The last one was the Slovak Derby this Sunday. Thanks to its date, but also thanks to close relations between Czech and Slovak racing before 1993 when these two countries were one (Czechoslovakia disintegrated and Slovakia developed its own calendar of classic races), this Derby is very attractive for the participants of the Czech Derby. This year, there were four of them. They did not, however, include any of the first four placed horses, but there was the Czech Derby favourite Timekeeper who disappointed, also due to the bad trip, by ninth place. He compensated well for this in Bratislava, where he won by 1 ½ lengths. Trained by legendary Josef Váňa, successful jumps jockey and champion of Czech trainers, Timekeeper is the full brother of the triple Gr1 winner Rip Van Winkle and same as the last year’s winner of the Czech and Slovakian Derby, Touch of Genius, he was bought by Váňa privately as a unraced two-year-old after the season in Coolmore.
The fact that none of the Central European Derbys was won by a locally bred horse can be taken as a rather non-appealing advert for the local breeders but I just think this would be too harsh. After the reign of communism and the advent of democracy to the Central European countries, very hard times arrived for the former pillars of thoroughbred breeding, i.e. for big national studs. The situation was made even more difficult by the entry into the EU – this eliminated all limits and obstacles for import of horses from abroad and the local owners were quick to find out that even cheaper horses imported from the Western Europe can be more than strong competition for horses bred in local studs, usually under-funded and lacking funds to invest into stallions and mares.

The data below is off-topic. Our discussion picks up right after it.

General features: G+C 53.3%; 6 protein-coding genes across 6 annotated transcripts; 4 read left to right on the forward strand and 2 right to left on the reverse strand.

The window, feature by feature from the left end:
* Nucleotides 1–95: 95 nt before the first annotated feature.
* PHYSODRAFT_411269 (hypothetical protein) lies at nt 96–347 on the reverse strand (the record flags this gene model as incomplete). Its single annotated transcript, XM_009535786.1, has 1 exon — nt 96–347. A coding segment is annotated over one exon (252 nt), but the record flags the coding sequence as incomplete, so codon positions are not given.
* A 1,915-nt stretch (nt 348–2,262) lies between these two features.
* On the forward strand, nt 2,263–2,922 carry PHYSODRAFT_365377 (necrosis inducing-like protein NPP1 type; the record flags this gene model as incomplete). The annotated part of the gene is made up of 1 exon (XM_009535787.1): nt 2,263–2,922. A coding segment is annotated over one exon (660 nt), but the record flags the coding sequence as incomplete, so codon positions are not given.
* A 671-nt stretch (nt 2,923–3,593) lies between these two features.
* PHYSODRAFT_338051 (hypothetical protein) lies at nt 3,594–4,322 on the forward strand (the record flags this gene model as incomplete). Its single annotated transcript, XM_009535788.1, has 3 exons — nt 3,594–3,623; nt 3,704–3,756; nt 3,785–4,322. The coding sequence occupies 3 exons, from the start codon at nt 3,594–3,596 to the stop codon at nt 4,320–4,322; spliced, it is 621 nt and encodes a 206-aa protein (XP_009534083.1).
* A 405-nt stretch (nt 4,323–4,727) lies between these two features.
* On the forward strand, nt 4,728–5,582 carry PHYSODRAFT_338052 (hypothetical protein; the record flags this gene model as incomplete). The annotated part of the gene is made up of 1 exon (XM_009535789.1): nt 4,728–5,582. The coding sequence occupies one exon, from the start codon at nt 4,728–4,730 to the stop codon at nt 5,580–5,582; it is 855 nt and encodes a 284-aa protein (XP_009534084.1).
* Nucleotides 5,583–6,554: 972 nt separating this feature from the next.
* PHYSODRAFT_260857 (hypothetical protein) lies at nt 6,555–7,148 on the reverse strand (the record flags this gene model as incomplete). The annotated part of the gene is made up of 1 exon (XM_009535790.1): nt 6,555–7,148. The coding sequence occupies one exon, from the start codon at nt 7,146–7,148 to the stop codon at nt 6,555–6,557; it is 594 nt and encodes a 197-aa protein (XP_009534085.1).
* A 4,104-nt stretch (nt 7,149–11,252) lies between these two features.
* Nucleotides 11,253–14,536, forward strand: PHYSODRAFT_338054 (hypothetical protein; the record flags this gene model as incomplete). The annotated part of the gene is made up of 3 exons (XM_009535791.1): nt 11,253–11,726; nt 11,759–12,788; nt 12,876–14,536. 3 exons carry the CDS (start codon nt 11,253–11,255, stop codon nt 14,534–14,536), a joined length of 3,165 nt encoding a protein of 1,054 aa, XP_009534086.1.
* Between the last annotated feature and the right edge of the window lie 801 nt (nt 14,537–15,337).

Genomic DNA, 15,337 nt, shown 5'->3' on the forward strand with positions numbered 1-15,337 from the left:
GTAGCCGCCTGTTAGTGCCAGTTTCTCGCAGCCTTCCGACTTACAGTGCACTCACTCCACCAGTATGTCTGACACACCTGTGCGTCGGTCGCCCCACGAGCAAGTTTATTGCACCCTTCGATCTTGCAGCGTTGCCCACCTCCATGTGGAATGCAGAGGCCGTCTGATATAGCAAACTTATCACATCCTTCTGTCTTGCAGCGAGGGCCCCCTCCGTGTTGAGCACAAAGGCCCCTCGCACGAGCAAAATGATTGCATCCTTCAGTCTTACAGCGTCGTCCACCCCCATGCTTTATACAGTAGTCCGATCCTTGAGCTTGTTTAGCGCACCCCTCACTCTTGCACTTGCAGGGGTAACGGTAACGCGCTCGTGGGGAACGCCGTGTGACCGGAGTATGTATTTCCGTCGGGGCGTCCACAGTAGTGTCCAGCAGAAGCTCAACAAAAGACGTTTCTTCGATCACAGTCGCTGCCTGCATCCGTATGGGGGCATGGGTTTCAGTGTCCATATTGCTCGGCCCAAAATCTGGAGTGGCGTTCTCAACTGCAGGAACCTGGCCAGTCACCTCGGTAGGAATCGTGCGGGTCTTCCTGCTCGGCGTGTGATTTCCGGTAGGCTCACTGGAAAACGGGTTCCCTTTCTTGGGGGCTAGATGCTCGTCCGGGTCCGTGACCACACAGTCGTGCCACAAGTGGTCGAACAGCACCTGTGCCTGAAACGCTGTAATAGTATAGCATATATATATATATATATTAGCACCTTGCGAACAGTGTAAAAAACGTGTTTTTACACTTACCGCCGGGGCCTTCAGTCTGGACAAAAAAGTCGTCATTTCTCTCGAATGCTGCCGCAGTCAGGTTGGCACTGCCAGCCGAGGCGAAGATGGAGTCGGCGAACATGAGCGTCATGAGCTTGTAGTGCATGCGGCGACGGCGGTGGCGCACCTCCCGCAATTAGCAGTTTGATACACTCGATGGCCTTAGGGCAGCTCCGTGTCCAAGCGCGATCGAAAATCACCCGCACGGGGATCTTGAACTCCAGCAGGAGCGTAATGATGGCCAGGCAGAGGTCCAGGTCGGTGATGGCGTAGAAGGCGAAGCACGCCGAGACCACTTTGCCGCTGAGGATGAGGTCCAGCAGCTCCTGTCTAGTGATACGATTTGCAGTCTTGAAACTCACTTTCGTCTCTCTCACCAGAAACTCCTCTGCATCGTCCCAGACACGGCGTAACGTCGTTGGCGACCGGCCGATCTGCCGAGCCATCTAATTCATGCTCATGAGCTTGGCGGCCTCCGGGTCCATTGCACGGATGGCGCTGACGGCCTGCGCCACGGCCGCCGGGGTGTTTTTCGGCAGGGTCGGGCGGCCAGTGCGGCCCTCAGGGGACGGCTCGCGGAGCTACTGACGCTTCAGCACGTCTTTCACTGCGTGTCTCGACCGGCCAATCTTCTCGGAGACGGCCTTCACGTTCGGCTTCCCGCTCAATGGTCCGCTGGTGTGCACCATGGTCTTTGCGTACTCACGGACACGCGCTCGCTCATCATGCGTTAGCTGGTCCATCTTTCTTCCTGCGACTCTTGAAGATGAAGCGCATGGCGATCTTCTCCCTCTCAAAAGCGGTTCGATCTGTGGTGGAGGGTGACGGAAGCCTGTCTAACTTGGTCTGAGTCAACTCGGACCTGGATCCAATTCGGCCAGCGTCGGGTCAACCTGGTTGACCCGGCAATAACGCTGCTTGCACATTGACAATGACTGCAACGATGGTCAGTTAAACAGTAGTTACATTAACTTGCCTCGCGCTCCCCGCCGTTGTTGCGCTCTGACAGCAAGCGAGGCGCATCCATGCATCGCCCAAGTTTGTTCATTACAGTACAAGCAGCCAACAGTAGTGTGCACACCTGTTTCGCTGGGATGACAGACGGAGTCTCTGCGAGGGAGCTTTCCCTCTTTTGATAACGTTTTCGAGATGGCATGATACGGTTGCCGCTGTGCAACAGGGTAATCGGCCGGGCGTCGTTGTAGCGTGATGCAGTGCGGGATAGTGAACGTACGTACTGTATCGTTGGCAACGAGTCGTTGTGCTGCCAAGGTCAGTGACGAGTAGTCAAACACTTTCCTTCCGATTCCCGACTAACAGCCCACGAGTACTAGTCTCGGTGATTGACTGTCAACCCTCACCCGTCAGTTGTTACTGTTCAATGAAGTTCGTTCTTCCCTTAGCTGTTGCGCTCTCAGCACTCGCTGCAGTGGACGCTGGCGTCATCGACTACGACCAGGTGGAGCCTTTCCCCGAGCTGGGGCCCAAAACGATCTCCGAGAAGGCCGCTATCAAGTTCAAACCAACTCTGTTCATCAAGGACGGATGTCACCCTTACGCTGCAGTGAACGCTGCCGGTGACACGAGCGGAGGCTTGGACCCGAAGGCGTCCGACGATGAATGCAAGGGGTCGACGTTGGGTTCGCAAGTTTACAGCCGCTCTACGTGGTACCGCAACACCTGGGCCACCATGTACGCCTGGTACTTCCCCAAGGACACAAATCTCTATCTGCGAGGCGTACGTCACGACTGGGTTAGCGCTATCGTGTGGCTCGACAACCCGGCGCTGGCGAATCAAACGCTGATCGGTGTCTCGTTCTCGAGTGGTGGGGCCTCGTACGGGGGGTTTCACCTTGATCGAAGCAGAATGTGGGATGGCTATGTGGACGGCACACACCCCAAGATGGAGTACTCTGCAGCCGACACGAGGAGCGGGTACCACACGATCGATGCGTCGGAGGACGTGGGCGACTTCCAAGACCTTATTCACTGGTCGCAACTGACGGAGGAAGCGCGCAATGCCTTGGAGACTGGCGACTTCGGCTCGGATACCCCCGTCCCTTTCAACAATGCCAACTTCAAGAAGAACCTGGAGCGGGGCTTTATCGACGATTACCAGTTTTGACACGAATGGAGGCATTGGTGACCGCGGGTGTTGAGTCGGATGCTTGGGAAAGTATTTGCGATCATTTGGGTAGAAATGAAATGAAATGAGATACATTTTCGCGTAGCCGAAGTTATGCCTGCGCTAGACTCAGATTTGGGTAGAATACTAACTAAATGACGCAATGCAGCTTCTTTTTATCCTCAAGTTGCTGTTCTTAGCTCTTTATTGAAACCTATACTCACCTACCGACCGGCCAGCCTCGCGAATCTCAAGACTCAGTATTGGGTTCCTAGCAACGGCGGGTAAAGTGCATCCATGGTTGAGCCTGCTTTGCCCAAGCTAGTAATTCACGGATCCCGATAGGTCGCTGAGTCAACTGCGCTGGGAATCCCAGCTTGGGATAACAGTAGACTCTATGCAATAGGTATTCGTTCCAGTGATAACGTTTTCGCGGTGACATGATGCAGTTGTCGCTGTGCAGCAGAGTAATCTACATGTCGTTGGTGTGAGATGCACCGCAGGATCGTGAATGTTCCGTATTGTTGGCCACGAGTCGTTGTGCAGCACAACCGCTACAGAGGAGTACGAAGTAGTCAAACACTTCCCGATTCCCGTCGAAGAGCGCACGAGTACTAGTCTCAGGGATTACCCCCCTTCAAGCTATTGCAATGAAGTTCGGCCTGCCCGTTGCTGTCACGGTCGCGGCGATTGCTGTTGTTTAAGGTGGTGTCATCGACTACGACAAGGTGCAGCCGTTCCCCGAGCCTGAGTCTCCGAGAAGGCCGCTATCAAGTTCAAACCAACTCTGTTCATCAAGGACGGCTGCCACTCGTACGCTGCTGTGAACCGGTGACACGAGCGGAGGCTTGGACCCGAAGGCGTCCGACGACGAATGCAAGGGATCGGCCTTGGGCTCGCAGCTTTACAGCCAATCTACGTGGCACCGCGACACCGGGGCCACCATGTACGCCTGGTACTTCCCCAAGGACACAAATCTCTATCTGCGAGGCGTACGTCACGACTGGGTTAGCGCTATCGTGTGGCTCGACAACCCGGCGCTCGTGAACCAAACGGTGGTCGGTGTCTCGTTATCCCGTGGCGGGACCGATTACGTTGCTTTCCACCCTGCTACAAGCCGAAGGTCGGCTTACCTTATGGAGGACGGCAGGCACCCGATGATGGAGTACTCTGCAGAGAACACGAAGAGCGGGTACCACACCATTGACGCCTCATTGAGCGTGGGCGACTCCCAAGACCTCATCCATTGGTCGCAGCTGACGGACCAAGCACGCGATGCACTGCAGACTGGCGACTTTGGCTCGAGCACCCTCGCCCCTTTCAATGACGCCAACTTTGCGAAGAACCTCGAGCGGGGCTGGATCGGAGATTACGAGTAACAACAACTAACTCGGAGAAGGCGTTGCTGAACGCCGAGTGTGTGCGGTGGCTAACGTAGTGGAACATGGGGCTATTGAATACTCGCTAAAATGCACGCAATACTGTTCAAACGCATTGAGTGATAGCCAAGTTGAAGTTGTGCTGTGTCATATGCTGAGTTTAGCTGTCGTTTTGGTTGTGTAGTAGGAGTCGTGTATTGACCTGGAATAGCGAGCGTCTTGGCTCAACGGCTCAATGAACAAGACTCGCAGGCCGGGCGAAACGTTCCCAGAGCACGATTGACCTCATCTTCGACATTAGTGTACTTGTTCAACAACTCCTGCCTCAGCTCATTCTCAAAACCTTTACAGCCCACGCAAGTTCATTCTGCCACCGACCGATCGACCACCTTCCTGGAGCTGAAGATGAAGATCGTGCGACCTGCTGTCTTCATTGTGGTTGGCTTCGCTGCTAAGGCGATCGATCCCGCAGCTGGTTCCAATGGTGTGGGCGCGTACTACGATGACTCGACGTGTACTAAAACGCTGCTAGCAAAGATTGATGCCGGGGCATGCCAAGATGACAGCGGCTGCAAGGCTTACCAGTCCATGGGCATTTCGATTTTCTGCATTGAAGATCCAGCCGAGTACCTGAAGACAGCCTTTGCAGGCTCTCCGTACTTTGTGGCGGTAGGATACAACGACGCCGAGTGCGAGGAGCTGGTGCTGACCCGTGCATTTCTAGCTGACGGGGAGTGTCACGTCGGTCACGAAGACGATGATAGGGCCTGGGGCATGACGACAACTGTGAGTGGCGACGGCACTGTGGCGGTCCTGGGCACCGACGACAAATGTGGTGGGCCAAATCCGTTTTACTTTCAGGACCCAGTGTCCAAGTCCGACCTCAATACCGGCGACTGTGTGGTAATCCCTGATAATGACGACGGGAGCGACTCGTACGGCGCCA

The most remarkable case in point is Slovakia, where former national studs floundered, the privatisation was unsuccessful and, therefore, today Slovakia has fewer than fifty broodmares while ten years ago there were more than two hundred. The breeding in Slovakia is held alive by a number of owners-breeders but even these often look for deals with commercial breeders in the Czech Republic and Hungary. Looking at the card of the Slovak Derby, you will not find a single representative of local breeding among the eleven runners.
A much stronger position for breeders is that in Hungary, as Hungarian-bred horses filled five of sixteen racing stalls in the local Derby and placed second and third through Sarkanyfu and Merzad. But even breeding in Hungary shows signs of decline – it consists of about two hundred broodmares and maintains its position by the lower willingness – compared to that of Czech owners – to invest larger sums into thoroughbreds on Western European sales.